Reopening of Economy Followed by a Partial Rebound in Growth - and in COVID-19 Cases
Our July gross domestic product (GDP) forecast for 2020 has been revised upward despite news of regional resurgences of COVID-19 cases. We now expect full-year 2020 GDP to decline 4.2 percent compared to our previous forecast of a 5.4 percent decline. This improvement is almost entirely due to a stronger pace of recovery to date than we had previously expected. We believe the resurgence in coronavirus cases will drag on growth going forward, but we assume that any future shutdowns and personal behavioral changes will be less severe than what occurred earlier this year and will be more localized than national in scope. Furthermore, given that consumer spending has yet to fully rebound, we expect future behavioral responses will likely translate into only a drag on growth rather than a sharp decline, as occurred in the early spring.
We had previously expected a consumer recovery to begin in May, but incoming spending data for the month was stronger than anticipated, and various high frequency data measures suggest continued momentum into June. This led to a significant upward revision in Q2 personal consumption expenditures (PCE). Our topline GDP forecast for Q2, however, was only slightly changed from a 37.0 percent annualized decline last month to a 34.8 percent drop due to stronger PCE growth partially counteracted by an updated expectation for a larger drawdown in business inventories. The combination of a higher consumption expenditure starting point and a comparatively lower need to draw down inventories in Q3 translates into a higher expected quarterly rate of growth for Q3, which we now expect will be 27.4 percent annualized, 7.9 percentage points higher than we had previously forecast. Looking beyond the third quarter and into 2021, expectations for growth have been pared back, in part due to the resurgence of coronavirus cases. Our anticipated recovery path remains shaped like a "swoosh," and we believe the current economy is likely transitioning from a phase of rapid recovery to a more modest path of growth.
The risks to our forecast are largely balanced and revolve around the coronavirus pandemic. To the downside, the regional resurgence in cases is concerning. To date, the pace of hospitalizations has not matched the resurgence in measured cases, but if hospitals become overloaded there may be significant regional shutdowns as well as mandated or self-imposed quarantines by consumers and businesses. To the upside, if this wave of infections does not translate into heightened levels of severe cases, then consumer spending may be more resilient than currently forecast. Localized shutdowns would remain modest compared to the previously experienced shutdowns across the country.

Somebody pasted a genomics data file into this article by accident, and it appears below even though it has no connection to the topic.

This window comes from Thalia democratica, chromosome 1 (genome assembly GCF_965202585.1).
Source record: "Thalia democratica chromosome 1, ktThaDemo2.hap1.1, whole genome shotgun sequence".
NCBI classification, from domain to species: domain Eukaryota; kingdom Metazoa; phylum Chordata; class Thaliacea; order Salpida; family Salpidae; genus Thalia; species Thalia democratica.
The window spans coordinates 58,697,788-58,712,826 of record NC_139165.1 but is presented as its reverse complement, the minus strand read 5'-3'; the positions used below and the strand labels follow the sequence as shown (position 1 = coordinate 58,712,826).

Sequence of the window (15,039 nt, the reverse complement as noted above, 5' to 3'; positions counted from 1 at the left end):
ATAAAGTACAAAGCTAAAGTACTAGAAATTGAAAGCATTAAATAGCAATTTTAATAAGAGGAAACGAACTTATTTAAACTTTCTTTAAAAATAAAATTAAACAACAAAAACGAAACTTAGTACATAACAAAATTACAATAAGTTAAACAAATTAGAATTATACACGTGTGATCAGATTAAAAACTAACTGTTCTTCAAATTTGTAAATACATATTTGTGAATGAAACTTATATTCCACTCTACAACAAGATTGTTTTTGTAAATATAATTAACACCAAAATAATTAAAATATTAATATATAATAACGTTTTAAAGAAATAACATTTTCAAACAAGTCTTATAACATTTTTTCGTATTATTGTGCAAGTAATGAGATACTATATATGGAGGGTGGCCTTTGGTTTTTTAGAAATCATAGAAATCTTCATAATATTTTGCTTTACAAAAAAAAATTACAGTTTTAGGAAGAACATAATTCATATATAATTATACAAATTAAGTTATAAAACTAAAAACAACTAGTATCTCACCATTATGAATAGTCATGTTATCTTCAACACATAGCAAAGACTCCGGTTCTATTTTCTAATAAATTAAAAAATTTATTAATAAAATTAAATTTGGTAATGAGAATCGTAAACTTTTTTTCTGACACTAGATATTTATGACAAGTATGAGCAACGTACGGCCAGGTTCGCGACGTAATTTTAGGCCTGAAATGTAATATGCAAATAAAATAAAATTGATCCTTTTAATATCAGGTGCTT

Uncertainty also remains regarding the extension of unemployment benefits or the passage of another stimulus package. In the short run, additional stimulus would be supportive of consumer and business spending, but if no extension occurs, a decline in consumer spending later in the summer is possible.
Recent home purchase measures have continued to show remarkable strength, leading us to revise upward our home sales forecast, particularly over the third quarter. Similarly, we bumped up our expectations for home price growth and purchase mortgage originations. Incoming construction spending data led us to refine the current relationship between future construction spending and the recent pace of housing starts, which resulted in a revision to our residential fixed investment (RFI) forecast. We now expect considerably stronger RFI growth in the third quarter followed by a pullback in late 2020.
Consumer Recovery Began in May
Most recent economic data have indicated a solid rebound in May and June as the economy began reopening in earnest. Real PCE jumped 8.1 percent in May, somewhat stronger than we had anticipated. Nearly all subcomponents of consumption saw growth, with a particularly sharp rebound in healthcare spending, as previously delayed procedures from March and April were pushed to May. In June, light vehicle sales rose for the second straight month, increasing to 13.2 million annualized units. While this is still far below the 17.1 million-unit pace seen in February, consumers spending on big ticket items such as cars is a positive for the overall economy. In addition, various high frequency measures that we track also suggest a continued consumer recovery in June.
Households have been financially bolstered by enhanced unemployment insurance as well as stimulus checks. The personal savings rate remained historically high in May at 23.2 percent, providing support for further near-term consumer spending growth. Consumers also appear somewhat optimistic that the slowdown is comparatively temporary. Consumer confidence in June jumped 12.2 points, the largest increase since 2011, though well below early 2020 highs. While consumers' confidence in the present situation increased more than consumer expectations over the month, as a level, consumers are much more optimistic about the outlook six months from now.
While unemployment remained high, June was the second straight month of increasing job numbers, as many employees returned to work after the shutdowns. Nonfarm payroll employment jumped by 4.8 million with over half of this gain in the leisure/hospitality and retail trade sectors. Though it remains 7.6 percentage points above the February level, the unemployment rate fell over 2 percentage points to 11.1 percent. We believe April was the peak for unemployment and expect the unemployment rate to continue to trend downward, ending the year around 8.4 percent. However, there may be volatility between months due to regional shutdowns or fluctuations in labor force participation resulting from unemployment benefit dynamics. A more timely indicator, initial unemployment insurance claims, has fallen significantly from its late-March peak, though this indicator still remains elevated compared to pre-coronavirus levels.